Shield Talk: Fallout after Super Bowl LII came in many forms


Brent Jansen, Columnist

For the first time ever, the Philadelphia Eagles have won the Super Bowl. With a final score of 41-33, Nick Foles and the Eagles’ soaring offense outlasted Tom Brady and the Patriots’ attempt to win a sixth NFL championship. 

This game was thrilling from start to finish, and thanks in part to the amount of offense that took place. The two teams combined for over 1,100 total offensive yards. In 60 minutes of football, there was just one punt. 

Foles was named Super Bowl MVP (weird, right?) and he deserved it, too. Foles was 28-of-43 passing for 373 yards, three passing touchdowns, one interception, and a receiving touchdown. He received some major help from his running backs, Jay Ajayi and LeGarrette Blount, who each averaged over six yards per carry.  

The defining moment of the game (aside from the Foles receiving touchdown) came late in the fourth quarter when Eagles defensive end Brandon Graham strip-sacked Brady and got his team the ball back, thwarting any chance of the patented Tom Brady comeback.  


The Eagles and most citizens of Philadelphia have been on a week-long party tour that has nearly demolished the city. The victory parade took place on Thursday, with an estimated two million people to showing up, some arriving as early as 5 a.m. for a parade that started at 11 a.m.  

The Patriots, on the other hand, have been taking a long look at their future. Rob Gronkowski is looking at his options (retirement being one of them). Brady told reporters, “I expect to be back, but we’ll see.”

Defensive coordinator Matt Patricia is leaving for the head job in Detroit, while offensive coordinator Josh McDaniels almost took a job as the Colts head coach.

McDaniels told the Indianapolis Colts prior to the Super Bowl that he would accept their offer to be the team’s next head coach. But in a shocking turn of events Wednesday, McDaniels backed out and said he would remain the offensive coordinator for the Patriots.

Why? Most likely to be the successor to Bill Belichick. 

Belichick is getting older and most people speculate that he will retire when Brady retires, which will most likely be in the next few years. After that, McDaniels, who has worked under Belichick for nine non-consecutive years, would be an obvious and comfortable successor to one of the NFL’s most successful franchise.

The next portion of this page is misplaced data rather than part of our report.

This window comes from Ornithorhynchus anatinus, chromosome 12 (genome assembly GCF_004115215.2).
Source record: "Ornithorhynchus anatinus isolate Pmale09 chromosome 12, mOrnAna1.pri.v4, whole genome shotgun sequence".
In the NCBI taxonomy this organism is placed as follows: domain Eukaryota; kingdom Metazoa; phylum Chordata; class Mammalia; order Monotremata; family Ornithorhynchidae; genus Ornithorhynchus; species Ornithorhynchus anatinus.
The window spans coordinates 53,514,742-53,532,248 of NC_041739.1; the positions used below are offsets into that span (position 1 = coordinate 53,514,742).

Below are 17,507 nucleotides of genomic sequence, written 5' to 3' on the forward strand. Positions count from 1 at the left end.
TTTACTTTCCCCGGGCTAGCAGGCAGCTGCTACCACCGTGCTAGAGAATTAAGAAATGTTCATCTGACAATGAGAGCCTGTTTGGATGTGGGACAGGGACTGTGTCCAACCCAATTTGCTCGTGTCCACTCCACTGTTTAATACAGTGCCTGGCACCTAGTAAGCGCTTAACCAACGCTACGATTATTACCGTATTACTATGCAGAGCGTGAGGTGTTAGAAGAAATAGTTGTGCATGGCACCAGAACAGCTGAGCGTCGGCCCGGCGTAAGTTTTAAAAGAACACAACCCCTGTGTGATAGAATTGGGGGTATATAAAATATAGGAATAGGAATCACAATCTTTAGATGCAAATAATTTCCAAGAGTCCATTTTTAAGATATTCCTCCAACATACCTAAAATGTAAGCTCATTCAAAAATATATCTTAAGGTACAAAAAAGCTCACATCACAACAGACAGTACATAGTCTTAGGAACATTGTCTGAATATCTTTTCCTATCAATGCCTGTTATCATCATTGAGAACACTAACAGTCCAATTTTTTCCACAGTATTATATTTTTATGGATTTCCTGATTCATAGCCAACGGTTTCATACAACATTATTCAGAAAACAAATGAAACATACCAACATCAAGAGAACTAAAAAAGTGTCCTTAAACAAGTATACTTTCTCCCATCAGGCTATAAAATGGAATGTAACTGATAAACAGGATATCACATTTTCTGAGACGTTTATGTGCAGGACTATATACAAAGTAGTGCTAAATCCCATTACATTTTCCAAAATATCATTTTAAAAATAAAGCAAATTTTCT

Another possible determining factor to McDaniels’ change of heart is the health of Colts quarterback Andrew Luck. Luck has been dealing with a shoulder injury that kept him off the field for the entire 2017 season.

According to ESPN’s Chris Mortensen (via Adam Schefter), some doctors think Luck may need more surgery. This makes the Indianapolis head coaching position less attractive. 

Colts general manager Chris Ballard spoke to the media with disappointment and confusion in regards to the McDaniels decision. But at the end of his press conference, he gently stated that “The rivalry is back on.”

In other news, former Patriots’ quarterback and current 49ers’ quarterback Jimmy Garoppolo signed a five-year, $137.5-million deal with San Francisco on Thursday.

Garoppolo, who just finished the last year of his rookie contract, was traded from the Patriots to the 49ers in the middle of the season. He went 5-0 as a starter for the 49ers, who went 1-10 without him. 

Many Patriots fans were hoping Garoppolo would be the successor to Brady in New England, but New England knew that Garoppolo would be able to find a max contract deal the Patriots wouldn’t be able to afford — at least not with Brady on the team.

And, somehow, Brady still has a few years left in him. 

ESPN’s way-too-early power rankings have the 49ers, who went 6-11 last season, at No. 14. 

Columnist Brent Jansen can be found on Twitter @brentjans. Any tips or suggestions should be forwarded via email to [email protected]For video updates from The Seahawk, subscribe to our YouTube channel.